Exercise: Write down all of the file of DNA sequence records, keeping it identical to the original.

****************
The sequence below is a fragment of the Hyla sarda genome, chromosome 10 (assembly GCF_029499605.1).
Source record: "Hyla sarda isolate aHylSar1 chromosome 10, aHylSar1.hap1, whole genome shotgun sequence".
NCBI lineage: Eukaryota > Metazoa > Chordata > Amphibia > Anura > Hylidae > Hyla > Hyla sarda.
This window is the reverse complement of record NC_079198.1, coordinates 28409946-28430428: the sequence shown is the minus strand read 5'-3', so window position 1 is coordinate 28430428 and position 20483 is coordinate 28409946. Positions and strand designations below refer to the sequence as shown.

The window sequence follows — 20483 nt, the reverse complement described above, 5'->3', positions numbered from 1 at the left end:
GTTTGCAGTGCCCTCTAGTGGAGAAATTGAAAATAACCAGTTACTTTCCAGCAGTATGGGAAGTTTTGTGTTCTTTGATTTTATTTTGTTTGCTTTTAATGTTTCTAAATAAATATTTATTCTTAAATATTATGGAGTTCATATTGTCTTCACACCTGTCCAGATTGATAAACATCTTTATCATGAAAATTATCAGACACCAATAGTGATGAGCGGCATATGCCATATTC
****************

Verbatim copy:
The sequence below is a fragment of the Hyla sarda genome, chromosome 10 (assembly GCF_029499605.1).
Source record: "Hyla sarda isolate aHylSar1 chromosome 10, aHylSar1.hap1, whole genome shotgun sequence".
NCBI lineage: Eukaryota > Metazoa > Chordata > Amphibia > Anura > Hylidae > Hyla > Hyla sarda.
This window is the reverse complement of record NC_079198.1, coordinates 28409946-28430428: the sequence shown is the minus strand read 5'-3', so window position 1 is coordinate 28430428 and position 20483 is coordinate 28409946. Positions and strand designations below refer to the sequence as shown.

The window sequence follows — 20483 nt, the reverse complement described above, 5'->3', positions numbered from 1 at the left end:
GTTTGCAGTGCCCTCTAGTGGAGAAATTGAAAATAACCAGTTACTTTCCAGCAGTATGGGAAGTTTTGTGTTCTTTGATTTTATTTTGTTTGCTTTTAATGTTTCTAAATAAATATTTATTCTTAAATATTATGGAGTTCATATTGTCTTCACACCTGTCCAGATTGATAAACATCTTTATCATGAAAATTATCAGACACCAATAGTGATGAGCGGCATATGCCATATTC